My introduction to the Liar's Paradox was an episode of the old Star Trek. In it the Enterprise is hijacked and taken to a planet populated entirely by androids. The androids plot to infiltrate human society and control it. Kirk and the crew disarm the androids by taxing their understanding with illogical behavior. At the climax, Kirk and the other kidnapped crew members convince Norman, the android leader, that Harry Mudd is an inveterate liar. In fact, they tell him, he never speaks the truth. Mudd then delivers the coup de grāce. Addressing Norman, he says, "I am lying." Norman goes into overload. If Mudd is lying, then he must be telling the truth, but if he is telling the truth, then he must be lying. Norman's circuits fry, and the crew of the Enterprise escapes.

The most common expression of the Liar's Paradox is a single sentence:

This sentence is false.

It is a paradox because assuming it is true leads to the conclusion that it is false, and assuming it is false leads to the conclusion that it is true. There is no such contradiction with the similar statement:

This sentence is true.

Nevertheless, the truth-value of the above sentence cannot be determined. We can only determine that assigning a truth-value does not lead to a contradiction. Some have suggested that the fault lies in the self-referential nature of the sentence. Yet there is no problem determining the truth-value of sentences like these:

This sentence is green.
This sentence is green.

The green sentence is true, and the red one is false. We can also avoid self-reference with sentences like these:

The sentence below is true.
The sentence above is false.

Clearly, to determine the truth-value of the first sentence, we must first determine the truth-value of the second. But the truth-value of the second relies on the first. Again, assigning a truth-value leads to logical contradiction.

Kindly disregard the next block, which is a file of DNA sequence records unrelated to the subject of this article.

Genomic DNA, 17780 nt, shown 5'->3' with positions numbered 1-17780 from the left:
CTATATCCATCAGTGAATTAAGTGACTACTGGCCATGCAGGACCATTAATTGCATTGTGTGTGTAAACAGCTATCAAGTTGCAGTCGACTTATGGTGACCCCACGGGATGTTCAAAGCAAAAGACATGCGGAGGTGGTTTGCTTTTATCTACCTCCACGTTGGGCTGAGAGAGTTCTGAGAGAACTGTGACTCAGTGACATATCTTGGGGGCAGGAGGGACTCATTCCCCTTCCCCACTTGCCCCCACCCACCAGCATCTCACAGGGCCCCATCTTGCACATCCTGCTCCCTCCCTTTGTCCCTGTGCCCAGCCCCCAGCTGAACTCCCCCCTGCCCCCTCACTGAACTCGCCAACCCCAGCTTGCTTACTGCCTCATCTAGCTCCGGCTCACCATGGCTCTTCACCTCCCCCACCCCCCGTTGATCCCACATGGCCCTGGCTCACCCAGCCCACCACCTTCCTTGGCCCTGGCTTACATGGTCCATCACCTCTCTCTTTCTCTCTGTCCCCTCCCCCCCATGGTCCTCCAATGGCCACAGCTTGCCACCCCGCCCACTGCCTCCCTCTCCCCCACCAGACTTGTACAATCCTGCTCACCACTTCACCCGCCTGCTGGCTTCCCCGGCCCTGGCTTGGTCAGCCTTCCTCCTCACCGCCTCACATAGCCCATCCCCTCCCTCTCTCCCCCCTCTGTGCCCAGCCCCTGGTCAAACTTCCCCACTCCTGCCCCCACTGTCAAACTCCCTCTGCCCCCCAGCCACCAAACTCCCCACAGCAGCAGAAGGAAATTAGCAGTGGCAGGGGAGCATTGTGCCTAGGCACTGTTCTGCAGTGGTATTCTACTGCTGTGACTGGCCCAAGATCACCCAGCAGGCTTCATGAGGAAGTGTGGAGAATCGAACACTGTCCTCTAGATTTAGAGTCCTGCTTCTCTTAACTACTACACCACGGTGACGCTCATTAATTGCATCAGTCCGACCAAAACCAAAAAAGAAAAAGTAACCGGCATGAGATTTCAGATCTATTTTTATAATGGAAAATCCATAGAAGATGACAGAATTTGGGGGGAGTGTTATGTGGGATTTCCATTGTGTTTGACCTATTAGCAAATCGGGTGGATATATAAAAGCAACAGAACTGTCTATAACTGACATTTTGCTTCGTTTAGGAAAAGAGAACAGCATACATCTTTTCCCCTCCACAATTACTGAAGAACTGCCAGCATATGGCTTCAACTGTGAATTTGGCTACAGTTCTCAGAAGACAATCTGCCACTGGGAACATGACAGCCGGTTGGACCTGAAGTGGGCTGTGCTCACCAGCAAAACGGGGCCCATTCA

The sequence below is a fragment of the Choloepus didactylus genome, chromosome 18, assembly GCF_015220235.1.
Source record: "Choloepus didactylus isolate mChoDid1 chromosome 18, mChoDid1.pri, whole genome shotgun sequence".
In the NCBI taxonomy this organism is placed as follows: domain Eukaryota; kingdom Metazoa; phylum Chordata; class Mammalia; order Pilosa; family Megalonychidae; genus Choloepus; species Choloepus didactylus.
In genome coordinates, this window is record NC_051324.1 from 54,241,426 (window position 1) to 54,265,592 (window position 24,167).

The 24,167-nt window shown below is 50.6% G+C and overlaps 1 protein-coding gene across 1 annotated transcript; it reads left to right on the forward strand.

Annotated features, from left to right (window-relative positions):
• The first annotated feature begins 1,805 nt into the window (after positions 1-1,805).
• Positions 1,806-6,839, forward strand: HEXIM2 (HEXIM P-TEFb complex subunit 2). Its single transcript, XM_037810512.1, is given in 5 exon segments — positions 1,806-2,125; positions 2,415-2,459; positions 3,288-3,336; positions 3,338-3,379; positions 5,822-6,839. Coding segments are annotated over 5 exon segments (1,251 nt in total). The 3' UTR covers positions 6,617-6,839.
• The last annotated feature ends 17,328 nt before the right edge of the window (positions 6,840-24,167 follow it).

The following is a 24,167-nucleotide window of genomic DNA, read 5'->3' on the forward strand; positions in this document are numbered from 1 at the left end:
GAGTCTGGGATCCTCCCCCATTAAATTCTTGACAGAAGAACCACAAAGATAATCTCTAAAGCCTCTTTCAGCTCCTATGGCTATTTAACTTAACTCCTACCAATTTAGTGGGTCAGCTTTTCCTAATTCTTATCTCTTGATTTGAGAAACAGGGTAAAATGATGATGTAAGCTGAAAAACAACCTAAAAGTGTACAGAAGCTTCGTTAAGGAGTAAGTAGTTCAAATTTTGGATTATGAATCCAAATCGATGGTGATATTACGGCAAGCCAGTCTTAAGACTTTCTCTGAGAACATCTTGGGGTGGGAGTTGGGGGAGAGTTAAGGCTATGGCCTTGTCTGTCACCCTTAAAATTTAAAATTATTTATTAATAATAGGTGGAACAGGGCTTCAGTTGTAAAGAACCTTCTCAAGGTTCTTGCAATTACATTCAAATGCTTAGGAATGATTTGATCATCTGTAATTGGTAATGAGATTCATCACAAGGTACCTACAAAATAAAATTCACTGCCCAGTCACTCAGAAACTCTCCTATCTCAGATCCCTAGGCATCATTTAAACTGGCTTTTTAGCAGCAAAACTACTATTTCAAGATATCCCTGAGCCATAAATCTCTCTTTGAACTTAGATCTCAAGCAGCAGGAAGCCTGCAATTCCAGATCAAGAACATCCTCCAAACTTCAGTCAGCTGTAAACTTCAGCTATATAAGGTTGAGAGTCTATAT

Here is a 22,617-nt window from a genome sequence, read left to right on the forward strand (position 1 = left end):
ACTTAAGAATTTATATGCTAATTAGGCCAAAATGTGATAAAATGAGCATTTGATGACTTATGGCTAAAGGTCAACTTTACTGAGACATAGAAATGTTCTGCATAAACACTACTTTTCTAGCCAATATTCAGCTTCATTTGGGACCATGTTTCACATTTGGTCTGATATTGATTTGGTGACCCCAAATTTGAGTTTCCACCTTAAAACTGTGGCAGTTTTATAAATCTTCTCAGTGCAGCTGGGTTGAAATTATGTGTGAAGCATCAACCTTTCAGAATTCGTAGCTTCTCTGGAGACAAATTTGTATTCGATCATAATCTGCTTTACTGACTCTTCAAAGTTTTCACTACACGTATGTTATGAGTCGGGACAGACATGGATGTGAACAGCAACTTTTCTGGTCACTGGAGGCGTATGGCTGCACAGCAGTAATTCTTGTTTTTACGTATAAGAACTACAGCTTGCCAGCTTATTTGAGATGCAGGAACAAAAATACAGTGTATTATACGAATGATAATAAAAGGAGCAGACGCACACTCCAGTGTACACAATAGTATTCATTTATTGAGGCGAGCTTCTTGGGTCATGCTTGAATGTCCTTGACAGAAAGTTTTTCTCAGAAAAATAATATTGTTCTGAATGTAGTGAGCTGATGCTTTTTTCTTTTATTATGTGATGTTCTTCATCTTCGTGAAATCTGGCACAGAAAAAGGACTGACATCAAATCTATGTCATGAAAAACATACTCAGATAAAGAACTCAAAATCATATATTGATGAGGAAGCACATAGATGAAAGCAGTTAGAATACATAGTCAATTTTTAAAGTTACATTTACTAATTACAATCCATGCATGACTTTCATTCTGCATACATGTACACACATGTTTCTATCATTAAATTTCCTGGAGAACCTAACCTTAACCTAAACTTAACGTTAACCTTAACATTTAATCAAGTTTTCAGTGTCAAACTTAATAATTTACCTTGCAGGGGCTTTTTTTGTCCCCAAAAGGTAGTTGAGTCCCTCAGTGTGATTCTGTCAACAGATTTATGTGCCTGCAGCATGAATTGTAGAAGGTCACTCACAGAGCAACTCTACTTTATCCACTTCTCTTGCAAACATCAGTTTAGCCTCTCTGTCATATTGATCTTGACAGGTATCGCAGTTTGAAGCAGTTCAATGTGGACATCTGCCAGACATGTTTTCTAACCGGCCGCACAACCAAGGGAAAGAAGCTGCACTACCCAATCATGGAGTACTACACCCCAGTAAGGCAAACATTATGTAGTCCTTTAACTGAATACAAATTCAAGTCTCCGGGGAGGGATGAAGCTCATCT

In the case of the colored sentences, the sentence refers to its own color-value, but not to its own truth-value. Since we can evaluate the color-value independently of the truth-value, we can determine whether the sentences are in fact true. The truth-value of sentences cannot be determined if they depend on evaluating their own truth-value (directly or indirectly) in order to determine their truth-value. There is no logical difference among the following sentences:

This sentence is false.
This green sentence is false.
This true sentence is false.
This false sentence is false.

The truth-value of the sentences is both an attribute and a meaningful claim. The attribute depends on evaluating the claim, and evaluating the claim depends on determining the attribute. Strictly speaking, therefore, the truth-value cannot be determined. Put another way, being self-contradictory does not make these sentences false any more than being non-self-contradictory makes corresponding statements true.

One more example:

This green sentence is false.

This sentence is peculiar in that it refers to itself with an inaccurate attribute. Does the inaccurate attribute cause the self-reference to fail? In other words, can we say that the sentence does not refer to itself because it is not green? What is the truth value of a sentence like this one:

This green sentence has six words.

Does the inaccurate attribute make it false? The sentence plainly has six words, but it is not green. But it does not claim to be green, it merely points to the green sentence that turns out to be red.